The NLRB is flexing its muscles in more traditional labor-related areas as well. Its priorities this year, Bloom and Hayes noted, include:

  • Reissuance of its “quickie” or “ambush” election rule, which will decrease the length of time for union campaigns, making it harder for employers to share their perspectives on unions with employees.
  • Overturning employer-friendly decisions, such as current law that lets employers bar employees from using company e-mail for union purposes.
  • Cleaning up the fallout from the Supreme Court’s ruling in Noel Canning, which in effect invalidates hundreds of board decisions by unconstitutional recess appointments.
  • Expanding the Speciality Healthcare decision.
  • Changing the joint employer standard to make corporate franchisors joint employers.

With quickie elections, “the NLRB is posed to make the most dramatic changes to the election process since 1959 when a statutory change mandated the result,” Lotito said. “This time it looks like it will be through rule-making.”

Big labor also has been returning to its roots by embracing grassroots efforts such as the calls for minimum wage increases at worker centers, noted Steve Bernstein, an attorney with Fisher & Phillips in Tampa, Fla. The worker centers are helping organized labor rebrand itself and distance itself from some of the corruption scandals of past decades.

Labor faces challenges though as some of the industries it traditionally has organized the most—such as manufacturing—are offshoring or becoming increasingly staffed by fewer employees as factories use more robots. And labor has, despite the Service Employees International Union, had a difficult time making its message resonate in the service industry, Bernstein added.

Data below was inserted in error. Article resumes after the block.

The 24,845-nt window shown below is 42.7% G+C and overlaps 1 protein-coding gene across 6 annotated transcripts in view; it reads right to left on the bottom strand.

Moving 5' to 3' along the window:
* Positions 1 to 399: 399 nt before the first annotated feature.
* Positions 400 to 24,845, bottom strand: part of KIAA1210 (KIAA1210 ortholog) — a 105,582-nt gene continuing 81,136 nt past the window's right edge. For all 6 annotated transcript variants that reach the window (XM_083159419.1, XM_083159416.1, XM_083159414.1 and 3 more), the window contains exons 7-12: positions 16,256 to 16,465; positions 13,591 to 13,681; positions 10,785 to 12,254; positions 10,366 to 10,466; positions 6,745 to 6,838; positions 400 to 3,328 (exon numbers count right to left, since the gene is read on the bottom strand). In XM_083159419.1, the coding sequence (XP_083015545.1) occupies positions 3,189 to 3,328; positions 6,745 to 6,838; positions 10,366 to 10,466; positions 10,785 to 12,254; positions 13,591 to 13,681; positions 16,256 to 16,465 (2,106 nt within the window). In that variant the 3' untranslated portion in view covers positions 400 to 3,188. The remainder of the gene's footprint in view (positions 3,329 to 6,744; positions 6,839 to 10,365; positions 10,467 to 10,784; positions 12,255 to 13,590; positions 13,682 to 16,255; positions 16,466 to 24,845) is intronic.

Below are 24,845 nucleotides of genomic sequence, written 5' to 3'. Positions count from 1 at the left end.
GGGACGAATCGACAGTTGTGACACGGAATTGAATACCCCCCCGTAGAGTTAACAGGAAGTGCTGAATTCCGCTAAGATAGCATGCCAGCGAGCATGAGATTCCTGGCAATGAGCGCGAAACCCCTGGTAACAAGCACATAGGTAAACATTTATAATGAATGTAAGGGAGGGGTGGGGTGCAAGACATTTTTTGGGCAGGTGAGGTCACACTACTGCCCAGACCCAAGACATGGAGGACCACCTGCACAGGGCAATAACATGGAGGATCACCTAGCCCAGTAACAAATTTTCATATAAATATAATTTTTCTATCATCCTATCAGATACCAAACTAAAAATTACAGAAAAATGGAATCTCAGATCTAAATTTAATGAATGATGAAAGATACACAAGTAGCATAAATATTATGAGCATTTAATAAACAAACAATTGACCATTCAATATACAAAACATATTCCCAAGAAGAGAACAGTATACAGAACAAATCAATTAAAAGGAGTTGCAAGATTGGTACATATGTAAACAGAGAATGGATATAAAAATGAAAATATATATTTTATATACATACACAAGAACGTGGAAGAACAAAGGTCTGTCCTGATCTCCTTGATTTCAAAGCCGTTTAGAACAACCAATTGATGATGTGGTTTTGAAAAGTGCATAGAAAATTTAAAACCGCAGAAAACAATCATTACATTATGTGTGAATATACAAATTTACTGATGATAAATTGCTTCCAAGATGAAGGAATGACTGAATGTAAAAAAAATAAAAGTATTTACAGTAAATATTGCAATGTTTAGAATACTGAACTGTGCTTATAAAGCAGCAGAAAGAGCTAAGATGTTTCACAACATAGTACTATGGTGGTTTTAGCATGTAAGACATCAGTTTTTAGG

However, he said labor has shown itself to be savvier in social media than some employers and “more nimble to address hot-button issues, like the rising cost of medical care.” He said labor may exploit that more as an organizing tool.

Skeptical Millennials

A challenge for organized labor is finding messages that connect with Millennials, Hayes said.

“AFL-CIO President Richard Trumka perhaps said it best when he noted earlier this year that organized labor is experiencing a membership ‘crisis,’” Hayes remarked. “The demographics of union support are an ominous sign for organized labor. … Its support is weakest in the under-25 age band—individuals that represent an increasing percentage of the workforce. If organized labor cannot convince … younger workers that membership is a value proposition, then its private-sector membership levels are unlikely to reverse course.

“Big labor is unquestionably facing very heavy headwinds, but it would be a mistake for anyone to underestimate its resolve and resilience,” he concluded. “Organized labor prides itself on the notion that its ability to deal with adversity is engrained in its institutional DNA. On Labor Day of 2014, big labor may be on the verge of having that hypothesis tested.”

Allen Smith, J.D., is the manager of workplace law content for SHRM. Follow him @SHRMlegaleditor.